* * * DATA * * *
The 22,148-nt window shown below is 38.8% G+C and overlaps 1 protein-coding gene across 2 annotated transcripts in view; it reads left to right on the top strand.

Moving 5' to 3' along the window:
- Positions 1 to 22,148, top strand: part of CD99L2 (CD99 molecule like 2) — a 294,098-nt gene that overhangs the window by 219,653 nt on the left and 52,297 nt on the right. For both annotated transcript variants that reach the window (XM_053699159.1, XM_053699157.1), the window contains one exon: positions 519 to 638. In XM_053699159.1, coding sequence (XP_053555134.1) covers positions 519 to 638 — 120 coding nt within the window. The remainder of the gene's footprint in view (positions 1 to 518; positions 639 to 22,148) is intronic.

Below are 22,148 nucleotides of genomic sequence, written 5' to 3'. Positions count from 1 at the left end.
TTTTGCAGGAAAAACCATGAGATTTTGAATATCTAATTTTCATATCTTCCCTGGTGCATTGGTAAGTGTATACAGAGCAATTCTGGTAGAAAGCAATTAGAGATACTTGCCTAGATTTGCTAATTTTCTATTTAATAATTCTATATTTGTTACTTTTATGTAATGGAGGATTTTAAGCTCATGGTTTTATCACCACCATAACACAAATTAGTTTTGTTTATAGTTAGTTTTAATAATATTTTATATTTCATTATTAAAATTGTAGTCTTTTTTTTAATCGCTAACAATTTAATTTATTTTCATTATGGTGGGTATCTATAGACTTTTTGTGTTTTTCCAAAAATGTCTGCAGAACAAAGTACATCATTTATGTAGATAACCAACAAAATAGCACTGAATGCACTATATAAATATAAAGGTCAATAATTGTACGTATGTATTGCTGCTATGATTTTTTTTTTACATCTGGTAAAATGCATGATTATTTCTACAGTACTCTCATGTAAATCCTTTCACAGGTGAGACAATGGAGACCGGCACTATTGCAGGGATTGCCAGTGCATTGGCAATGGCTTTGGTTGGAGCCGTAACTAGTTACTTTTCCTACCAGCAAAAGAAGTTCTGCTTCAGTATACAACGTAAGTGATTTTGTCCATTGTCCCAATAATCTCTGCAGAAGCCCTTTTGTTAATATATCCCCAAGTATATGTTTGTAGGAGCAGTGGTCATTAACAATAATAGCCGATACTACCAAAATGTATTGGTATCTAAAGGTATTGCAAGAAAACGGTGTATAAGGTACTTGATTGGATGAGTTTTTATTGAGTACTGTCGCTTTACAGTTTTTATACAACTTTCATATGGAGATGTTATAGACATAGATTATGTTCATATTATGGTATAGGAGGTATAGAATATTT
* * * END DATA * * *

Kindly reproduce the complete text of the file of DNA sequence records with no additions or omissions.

The 22,148-nt window shown below is 38.8% G+C and overlaps 1 protein-coding gene across 2 annotated transcripts in view; it reads left to right on the top strand.

Moving 5' to 3' along the window:
- Positions 1 to 22,148, top strand: part of CD99L2 (CD99 molecule like 2) — a 294,098-nt gene that overhangs the window by 219,653 nt on the left and 52,297 nt on the right. For both annotated transcript variants that reach the window (XM_053699159.1, XM_053699157.1), the window contains one exon: positions 519 to 638. In XM_053699159.1, coding sequence (XP_053555134.1) covers positions 519 to 638 — 120 coding nt within the window. The remainder of the gene's footprint in view (positions 1 to 518; positions 639 to 22,148) is intronic.

Below are 22,148 nucleotides of genomic sequence, written 5' to 3'. Positions count from 1 at the left end.
TTTTGCAGGAAAAACCATGAGATTTTGAATATCTAATTTTCATATCTTCCCTGGTGCATTGGTAAGTGTATACAGAGCAATTCTGGTAGAAAGCAATTAGAGATACTTGCCTAGATTTGCTAATTTTCTATTTAATAATTCTATATTTGTTACTTTTATGTAATGGAGGATTTTAAGCTCATGGTTTTATCACCACCATAACACAAATTAGTTTTGTTTATAGTTAGTTTTAATAATATTTTATATTTCATTATTAAAATTGTAGTCTTTTTTTTAATCGCTAACAATTTAATTTATTTTCATTATGGTGGGTATCTATAGACTTTTTGTGTTTTTCCAAAAATGTCTGCAGAACAAAGTACATCATTTATGTAGATAACCAACAAAATAGCACTGAATGCACTATATAAATATAAAGGTCAATAATTGTACGTATGTATTGCTGCTATGATTTTTTTTTTACATCTGGTAAAATGCATGATTATTTCTACAGTACTCTCATGTAAATCCTTTCACAGGTGAGACAATGGAGACCGGCACTATTGCAGGGATTGCCAGTGCATTGGCAATGGCTTTGGTTGGAGCCGTAACTAGTTACTTTTCCTACCAGCAAAAGAAGTTCTGCTTCAGTATACAACGTAAGTGATTTTGTCCATTGTCCCAATAATCTCTGCAGAAGCCCTTTTGTTAATATATCCCCAAGTATATGTTTGTAGGAGCAGTGGTCATTAACAATAATAGCCGATACTACCAAAATGTATTGGTATCTAAAGGTATTGCAAGAAAACGGTGTATAAGGTACTTGATTGGATGAGTTTTTATTGAGTACTGTCGCTTTACAGTTTTTATACAACTTTCATATGGAGATGTTATAGACATAGATTATGTTCATATTATGGTATAGGAGGTATAGAATATTT